**Viscosity** is a measure of the resistance of a fluid to deformation under shear stress. In engineering this gets prominence under *lubrication.*

## ExplainedEdit

It is commonly perceived as "thickness", or resistance to pouring. Viscosity describes a fluid's internal resistance to flow and may be thought of as a measure of fluid friction. Thus, water is "thin", having a low viscosity, while vegetable oil is "thick" having a high viscosity.

## Newton's theoryEdit

In many situations, we are concerned with the ratio of the viscous force to the inertial force, the latter characterised by the fluid density ρ. This ratio is characterised by the *kinematic viscosity*, defined as follows:

- .

Viscosity is the principal means by which energy is dissipated in fluid motion, typically as heat.

For more details see [1]

## Measurement of viscosityEdit

Viscosity is measured with various types of viscometer, typically at 25 °C (standard state). For some fluids, it is a constant over a wide range of shear rates. The fluids without a constant viscosity are called Non-Newtonian fluids.

### UnitsEdit

#### Viscosity (dynamic viscosity): Edit

The SI physical unit of dynamic viscosity (greek symbol: ) is the pascal-second (Pa·s), which is identical to 1 kg•m^{−1}•s^{−1}. In France there have been some attempts to establish the *poiseuille* (Pl) as a name for the Pa·s but without international success. Care must be taken in not confusing the poiseuille with the poise named after the same person!

The cgs physical unit for dynamic viscosity is the *poise* (P) named after Jean Louis Marie Poiseuille [2]. It is more commonly expressed, particularly in ASTM standards, as *centipoise* (cP). The centipoise is commonly used because water has a viscosity of 1.0020 cP (at 20 °C; the closeness to one is a convenient coincidence).

- 1 poise = 100 centipoise = 1 g•cm
^{−1}•s^{−1}= 0.1 Pa•s. - 1 centipoise = 1 mPa•s.

#### Kinematic viscosity: Edit

Kinematic viscosity (Greek symbol: ) has SI units (m^{2}•s^{−1}). The cgs physical unit for kinematic viscosity is the *stokes* (abbreviated S or St), named after George Gabriel Stokes [3] . It is sometimes expressed in terms of *centistokes* (cS or cSt). In U.S. usage, *stoke* is sometimes used as the singular form.

- 1 stokes = 100 centistokes = 1 cm
^{2}•s^{−1}= 0.0001 m^{2}•s^{−1}.

Conversion between kinematic and dynamic viscosity, then, is given by , and so if ν=1 St then

- μ=νρ=0.1 kg•m
^{−1}s^{−1}•(ρ/(g/cm^{3}))=0.1 poise•(ρ/(g/cm^{3})). [4]

### GasesEdit

Viscosity in gases arises principally from the molecular diffusion that transports momentum between layers of flow. The kinetic theory of gases allows accurate prediction of the behaviour of gaseous viscosity, in particular that, within the regime where the theory is applicable:

- Viscosity is independent of pressure; and *Viscosity increases as temperature increases.

### LiquidsEdit

In liquids, the additional forces between molecules become important. This leads to an additional contribution to the shear stress though the exact mechanics of this are still controversial. Thus, in liquids:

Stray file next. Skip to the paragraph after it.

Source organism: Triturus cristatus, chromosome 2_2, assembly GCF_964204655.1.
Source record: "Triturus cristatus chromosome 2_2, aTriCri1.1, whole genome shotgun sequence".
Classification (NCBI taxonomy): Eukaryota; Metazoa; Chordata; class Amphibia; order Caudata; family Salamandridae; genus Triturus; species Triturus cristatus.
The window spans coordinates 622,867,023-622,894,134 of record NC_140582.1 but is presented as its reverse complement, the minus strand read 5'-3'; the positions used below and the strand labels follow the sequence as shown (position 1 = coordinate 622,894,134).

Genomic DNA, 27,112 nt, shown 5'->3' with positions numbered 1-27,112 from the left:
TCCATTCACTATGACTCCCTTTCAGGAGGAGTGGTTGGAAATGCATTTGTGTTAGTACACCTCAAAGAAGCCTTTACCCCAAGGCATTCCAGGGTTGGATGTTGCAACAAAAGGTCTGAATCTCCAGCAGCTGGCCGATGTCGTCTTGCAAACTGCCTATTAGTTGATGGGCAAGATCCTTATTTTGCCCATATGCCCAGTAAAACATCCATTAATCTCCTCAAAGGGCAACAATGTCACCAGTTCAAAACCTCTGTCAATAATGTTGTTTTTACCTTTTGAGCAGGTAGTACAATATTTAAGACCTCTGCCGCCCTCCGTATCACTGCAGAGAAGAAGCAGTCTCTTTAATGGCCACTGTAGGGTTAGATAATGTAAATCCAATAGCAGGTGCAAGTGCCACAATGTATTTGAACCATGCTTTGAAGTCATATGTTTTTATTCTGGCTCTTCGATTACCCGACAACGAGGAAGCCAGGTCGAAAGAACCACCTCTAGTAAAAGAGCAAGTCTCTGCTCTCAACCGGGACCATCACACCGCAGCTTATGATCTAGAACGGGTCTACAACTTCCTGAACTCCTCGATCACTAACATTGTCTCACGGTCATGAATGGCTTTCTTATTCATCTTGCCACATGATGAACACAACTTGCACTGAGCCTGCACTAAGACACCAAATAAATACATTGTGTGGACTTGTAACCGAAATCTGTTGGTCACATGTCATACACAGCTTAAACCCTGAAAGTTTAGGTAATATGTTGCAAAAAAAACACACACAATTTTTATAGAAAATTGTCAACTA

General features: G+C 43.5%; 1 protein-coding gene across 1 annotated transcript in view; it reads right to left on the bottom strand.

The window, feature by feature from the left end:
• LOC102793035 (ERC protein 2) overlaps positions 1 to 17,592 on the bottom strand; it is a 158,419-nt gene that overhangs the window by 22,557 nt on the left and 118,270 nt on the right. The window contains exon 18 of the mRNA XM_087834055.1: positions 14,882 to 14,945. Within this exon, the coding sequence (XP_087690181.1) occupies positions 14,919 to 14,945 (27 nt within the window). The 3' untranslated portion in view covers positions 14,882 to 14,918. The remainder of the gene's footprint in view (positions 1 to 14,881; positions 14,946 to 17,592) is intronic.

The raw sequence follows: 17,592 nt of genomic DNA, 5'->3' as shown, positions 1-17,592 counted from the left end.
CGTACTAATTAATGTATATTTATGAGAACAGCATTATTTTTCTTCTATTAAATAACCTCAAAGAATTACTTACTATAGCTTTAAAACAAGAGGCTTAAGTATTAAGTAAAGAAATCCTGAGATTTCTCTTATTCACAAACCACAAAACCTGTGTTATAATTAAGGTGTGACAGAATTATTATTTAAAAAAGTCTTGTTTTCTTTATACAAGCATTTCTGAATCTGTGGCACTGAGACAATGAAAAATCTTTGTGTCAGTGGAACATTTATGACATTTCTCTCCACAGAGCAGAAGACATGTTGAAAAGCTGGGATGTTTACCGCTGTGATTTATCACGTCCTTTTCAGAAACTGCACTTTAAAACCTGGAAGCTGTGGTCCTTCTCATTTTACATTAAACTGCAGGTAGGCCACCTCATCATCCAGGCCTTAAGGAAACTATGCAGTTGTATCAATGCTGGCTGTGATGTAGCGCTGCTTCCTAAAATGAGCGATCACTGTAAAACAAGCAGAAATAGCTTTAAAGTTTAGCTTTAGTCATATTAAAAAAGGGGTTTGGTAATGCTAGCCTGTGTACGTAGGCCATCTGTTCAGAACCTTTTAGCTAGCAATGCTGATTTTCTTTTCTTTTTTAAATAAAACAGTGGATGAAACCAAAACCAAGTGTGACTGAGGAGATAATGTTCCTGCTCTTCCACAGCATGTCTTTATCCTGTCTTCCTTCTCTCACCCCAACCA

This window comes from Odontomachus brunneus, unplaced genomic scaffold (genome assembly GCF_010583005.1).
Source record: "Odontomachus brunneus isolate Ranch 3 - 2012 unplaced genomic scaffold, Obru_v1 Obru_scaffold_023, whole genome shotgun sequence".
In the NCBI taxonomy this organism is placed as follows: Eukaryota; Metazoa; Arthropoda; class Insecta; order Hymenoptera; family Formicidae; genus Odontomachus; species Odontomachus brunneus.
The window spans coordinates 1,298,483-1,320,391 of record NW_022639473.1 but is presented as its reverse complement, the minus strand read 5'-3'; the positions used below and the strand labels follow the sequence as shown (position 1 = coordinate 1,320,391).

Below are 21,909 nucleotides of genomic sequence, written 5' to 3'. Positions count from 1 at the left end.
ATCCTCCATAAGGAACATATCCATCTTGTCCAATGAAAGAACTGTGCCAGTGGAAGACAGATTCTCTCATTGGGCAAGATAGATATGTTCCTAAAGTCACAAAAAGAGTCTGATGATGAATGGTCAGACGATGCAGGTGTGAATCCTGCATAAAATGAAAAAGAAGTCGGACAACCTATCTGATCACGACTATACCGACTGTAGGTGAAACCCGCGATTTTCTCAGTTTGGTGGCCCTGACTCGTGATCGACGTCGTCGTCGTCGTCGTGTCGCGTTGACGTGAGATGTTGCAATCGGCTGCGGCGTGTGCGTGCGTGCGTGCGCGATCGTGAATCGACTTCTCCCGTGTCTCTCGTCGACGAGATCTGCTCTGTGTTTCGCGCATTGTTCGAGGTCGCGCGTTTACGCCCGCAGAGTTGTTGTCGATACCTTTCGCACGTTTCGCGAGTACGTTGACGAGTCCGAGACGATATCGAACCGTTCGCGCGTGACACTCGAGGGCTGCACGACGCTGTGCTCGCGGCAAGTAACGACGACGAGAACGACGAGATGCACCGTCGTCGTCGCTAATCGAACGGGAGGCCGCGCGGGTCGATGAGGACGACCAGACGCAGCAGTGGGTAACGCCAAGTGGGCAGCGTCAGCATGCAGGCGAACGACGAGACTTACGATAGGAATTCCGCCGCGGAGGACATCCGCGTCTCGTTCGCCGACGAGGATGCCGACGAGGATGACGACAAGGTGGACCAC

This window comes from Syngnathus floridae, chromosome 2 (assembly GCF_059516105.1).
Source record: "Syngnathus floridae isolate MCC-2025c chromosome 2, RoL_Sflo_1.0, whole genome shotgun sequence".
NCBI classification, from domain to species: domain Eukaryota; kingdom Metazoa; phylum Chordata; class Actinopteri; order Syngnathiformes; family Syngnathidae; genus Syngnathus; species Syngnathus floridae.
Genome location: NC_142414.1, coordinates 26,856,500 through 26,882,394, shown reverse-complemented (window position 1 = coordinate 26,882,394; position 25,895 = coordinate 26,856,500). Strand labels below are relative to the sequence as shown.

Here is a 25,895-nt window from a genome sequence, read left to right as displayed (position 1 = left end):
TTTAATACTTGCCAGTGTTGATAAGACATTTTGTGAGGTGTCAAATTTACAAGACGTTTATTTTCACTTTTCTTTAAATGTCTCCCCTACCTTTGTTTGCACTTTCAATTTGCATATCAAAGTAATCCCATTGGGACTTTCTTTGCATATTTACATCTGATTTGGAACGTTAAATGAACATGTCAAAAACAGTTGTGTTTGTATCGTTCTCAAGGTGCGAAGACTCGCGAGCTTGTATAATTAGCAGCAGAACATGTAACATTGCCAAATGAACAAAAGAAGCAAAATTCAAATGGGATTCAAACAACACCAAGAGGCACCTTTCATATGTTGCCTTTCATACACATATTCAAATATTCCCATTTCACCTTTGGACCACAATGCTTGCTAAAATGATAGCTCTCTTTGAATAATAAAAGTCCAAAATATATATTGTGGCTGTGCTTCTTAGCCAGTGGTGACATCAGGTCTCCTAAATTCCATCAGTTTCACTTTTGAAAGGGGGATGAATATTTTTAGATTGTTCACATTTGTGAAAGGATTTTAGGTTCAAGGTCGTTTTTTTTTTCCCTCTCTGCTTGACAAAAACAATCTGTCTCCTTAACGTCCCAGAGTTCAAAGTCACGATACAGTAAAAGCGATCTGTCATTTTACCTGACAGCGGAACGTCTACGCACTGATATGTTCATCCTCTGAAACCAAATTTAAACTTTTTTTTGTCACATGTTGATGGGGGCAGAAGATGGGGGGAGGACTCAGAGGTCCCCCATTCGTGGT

- Viscosity is independent of pressure (except at very high pressure); and
- Viscosity tends to fall as temperature increases (for example, water viscosity goes from 1.79 cP to 0.28 cP in the temperature range from 0 °C to 100 °C); see temperature dependence of liquid viscosity for more details.

The dynamic viscosities of liquids are typically several orders of magnitude higher than dynamic viscosities of gases.

## Viscosity of some common materialsEdit

See [5]

^{a} Data from CRC Handbook of Chemistry and Physics, 73rd edition, 1992-1993.

Fluids with variable compositions, such as honey, can have a wide range of viscosities.

A more complete table can be found here

*Can solids have a viscosity?*Edit

See [6]. viscosity is only the property of liquid

## Bulk viscosity and Eddy viscosityEdit

See [7]

## FluidityEdit

The reciprocal of viscosity is *fluidity*, usually symbolised by φ (=1/μ) or F (=1/η), depending on the convention used, measured in *reciprocal poise* (cm•s•g^{−1}), sometimes called the *rhe*. *Fluidity* is seldom used in engineering practice.

The concept of fluidity can be used to determine the viscosity of an ideal solution. For two components (a and b), the fluidity of a solution of a and b is:

F ≈ [χ(a)F(a)] + [χ(b)F(b)]

which is only slightly simpler than the equivalent equation in terms of viscosity:

η ≈ 1/[χ(a)/η(a) +χ(b)/η(b)]

Where χ = mole fraction of a or b and η = the viscosity of pure a or b

## See alsoEdit

- Viscosity index [8]

## External linksEdit

- Online Dynamic Viscosity Converter - convert between various units of dynamic viscosity, such as
*Ppascal second*,*kilogram-force second per square meter*,*pound-force second per square inch*,*poise*, and so on

- Interactive Dynamic Viscosity Conversion Table - convert selected unit to all other units of dynamic viscosity

- Online Kinematic Viscosity Converter - convert between various units of kinematic viscosity, such as
*square meter per second*,*square foot per second*,*stokes*, and so on

- Interactive Kinematic Viscosity Conversion Table - convert selected unit to all other units of kinematic viscosity

- Viscosity Page A table of items sorted by viscosity in centipoise (cP)

## BibliographyEdit

- Massey, B S (1983)
*Mechanics of Fluids*, fifth edition, ISBN 0442305524

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